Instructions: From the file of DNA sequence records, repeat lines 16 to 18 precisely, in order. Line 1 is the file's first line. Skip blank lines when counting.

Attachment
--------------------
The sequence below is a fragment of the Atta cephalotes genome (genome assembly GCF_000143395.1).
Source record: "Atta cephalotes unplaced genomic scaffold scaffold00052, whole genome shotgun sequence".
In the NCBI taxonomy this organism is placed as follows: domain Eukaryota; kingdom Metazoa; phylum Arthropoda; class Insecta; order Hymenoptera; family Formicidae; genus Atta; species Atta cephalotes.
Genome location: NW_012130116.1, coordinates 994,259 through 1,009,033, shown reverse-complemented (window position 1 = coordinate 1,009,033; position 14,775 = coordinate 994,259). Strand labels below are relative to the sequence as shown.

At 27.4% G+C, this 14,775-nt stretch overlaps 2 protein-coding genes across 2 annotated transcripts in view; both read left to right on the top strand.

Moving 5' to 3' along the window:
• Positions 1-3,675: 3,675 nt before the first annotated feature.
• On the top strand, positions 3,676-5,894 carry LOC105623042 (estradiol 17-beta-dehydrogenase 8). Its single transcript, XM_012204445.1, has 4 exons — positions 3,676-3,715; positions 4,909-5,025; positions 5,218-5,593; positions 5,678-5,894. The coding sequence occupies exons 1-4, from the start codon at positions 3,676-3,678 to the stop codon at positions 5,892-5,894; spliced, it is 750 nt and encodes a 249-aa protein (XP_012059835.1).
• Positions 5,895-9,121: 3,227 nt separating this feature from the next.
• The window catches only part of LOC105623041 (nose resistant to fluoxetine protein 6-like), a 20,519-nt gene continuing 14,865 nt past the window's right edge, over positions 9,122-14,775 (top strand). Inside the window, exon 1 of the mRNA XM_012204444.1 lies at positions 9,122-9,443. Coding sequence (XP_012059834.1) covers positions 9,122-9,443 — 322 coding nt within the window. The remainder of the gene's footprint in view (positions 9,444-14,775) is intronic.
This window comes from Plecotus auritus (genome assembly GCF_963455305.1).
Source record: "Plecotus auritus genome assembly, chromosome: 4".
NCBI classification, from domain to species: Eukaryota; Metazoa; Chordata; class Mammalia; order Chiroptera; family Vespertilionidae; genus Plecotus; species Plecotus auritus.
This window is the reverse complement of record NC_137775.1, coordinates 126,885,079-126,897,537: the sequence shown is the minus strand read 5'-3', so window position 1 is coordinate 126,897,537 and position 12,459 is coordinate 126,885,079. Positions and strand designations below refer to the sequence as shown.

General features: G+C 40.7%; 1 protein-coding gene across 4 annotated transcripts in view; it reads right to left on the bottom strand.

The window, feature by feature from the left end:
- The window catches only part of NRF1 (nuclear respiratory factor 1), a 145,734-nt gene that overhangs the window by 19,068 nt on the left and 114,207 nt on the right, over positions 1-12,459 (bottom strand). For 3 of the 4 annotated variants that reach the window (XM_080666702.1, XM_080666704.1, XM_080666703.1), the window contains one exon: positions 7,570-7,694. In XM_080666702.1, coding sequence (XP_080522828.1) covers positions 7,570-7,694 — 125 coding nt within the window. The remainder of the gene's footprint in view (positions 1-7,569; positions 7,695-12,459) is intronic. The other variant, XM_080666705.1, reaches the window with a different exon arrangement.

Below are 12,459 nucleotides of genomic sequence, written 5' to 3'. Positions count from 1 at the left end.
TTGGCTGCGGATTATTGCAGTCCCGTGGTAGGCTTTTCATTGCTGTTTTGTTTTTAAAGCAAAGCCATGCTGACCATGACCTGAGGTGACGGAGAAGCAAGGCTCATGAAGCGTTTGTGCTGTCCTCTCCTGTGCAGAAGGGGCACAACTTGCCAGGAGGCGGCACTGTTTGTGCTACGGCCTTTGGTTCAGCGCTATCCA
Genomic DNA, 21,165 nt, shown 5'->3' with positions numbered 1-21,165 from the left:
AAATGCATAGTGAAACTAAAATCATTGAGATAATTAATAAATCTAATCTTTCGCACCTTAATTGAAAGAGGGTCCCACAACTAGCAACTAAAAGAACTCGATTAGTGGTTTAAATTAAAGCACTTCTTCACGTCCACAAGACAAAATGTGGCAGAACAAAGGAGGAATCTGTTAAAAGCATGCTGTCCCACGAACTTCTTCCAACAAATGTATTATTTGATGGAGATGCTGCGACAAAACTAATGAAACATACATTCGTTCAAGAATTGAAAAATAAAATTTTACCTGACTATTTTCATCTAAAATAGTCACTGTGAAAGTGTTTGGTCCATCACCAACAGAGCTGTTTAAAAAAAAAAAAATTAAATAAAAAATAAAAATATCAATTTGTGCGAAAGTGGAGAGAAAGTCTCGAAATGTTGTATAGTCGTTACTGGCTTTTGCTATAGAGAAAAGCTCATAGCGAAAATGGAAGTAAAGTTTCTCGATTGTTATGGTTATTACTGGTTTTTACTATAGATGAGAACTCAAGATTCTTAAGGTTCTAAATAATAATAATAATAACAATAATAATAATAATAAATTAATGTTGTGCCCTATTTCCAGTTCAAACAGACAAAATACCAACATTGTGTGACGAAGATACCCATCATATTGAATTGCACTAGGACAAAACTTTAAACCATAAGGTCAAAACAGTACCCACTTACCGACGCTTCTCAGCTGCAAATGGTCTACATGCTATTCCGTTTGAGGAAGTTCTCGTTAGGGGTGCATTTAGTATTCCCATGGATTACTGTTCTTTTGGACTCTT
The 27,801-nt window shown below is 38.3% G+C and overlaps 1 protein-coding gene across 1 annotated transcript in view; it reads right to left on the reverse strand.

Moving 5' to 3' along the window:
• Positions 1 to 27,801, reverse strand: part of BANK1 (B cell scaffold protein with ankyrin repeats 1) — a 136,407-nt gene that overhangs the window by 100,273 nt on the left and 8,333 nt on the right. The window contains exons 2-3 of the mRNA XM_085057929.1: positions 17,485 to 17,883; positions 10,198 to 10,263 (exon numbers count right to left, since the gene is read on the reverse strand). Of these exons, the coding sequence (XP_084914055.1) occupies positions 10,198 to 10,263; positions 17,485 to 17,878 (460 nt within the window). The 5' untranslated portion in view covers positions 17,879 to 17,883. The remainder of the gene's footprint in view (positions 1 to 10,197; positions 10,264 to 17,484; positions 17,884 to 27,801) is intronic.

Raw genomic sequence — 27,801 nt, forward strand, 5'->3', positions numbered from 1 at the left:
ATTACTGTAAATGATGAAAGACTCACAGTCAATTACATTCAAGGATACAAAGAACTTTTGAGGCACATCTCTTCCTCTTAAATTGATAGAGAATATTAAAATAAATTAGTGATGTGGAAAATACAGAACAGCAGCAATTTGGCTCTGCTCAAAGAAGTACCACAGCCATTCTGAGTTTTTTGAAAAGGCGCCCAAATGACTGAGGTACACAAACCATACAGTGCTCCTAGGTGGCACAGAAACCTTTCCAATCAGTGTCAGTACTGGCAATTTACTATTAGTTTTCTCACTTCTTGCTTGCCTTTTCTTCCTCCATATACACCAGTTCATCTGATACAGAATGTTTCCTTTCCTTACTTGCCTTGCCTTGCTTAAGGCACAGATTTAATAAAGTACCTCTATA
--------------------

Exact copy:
The window, feature by feature from the left end:
- The window catches only part of NRF1 (nuclear respiratory factor 1), a 145,734-nt gene that overhangs the window by 19,068 nt on the left and 114,207 nt on the right, over positions 1-12,459 (bottom strand). For 3 of the 4 annotated variants that reach the window (XM_080666702.1, XM_080666704.1, XM_080666703.1), the window contains one exon: positions 7,570-7,694. In XM_080666702.1, coding sequence (XP_080522828.1) covers positions 7,570-7,694 — 125 coding nt within the window. The remainder of the gene's footprint in view (positions 1-7,569; positions 7,695-12,459) is intronic. The other variant, XM_080666705.1, reaches the window with a different exon arrangement.

Below are 12,459 nucleotides of genomic sequence, written 5' to 3'. Positions count from 1 at the left end.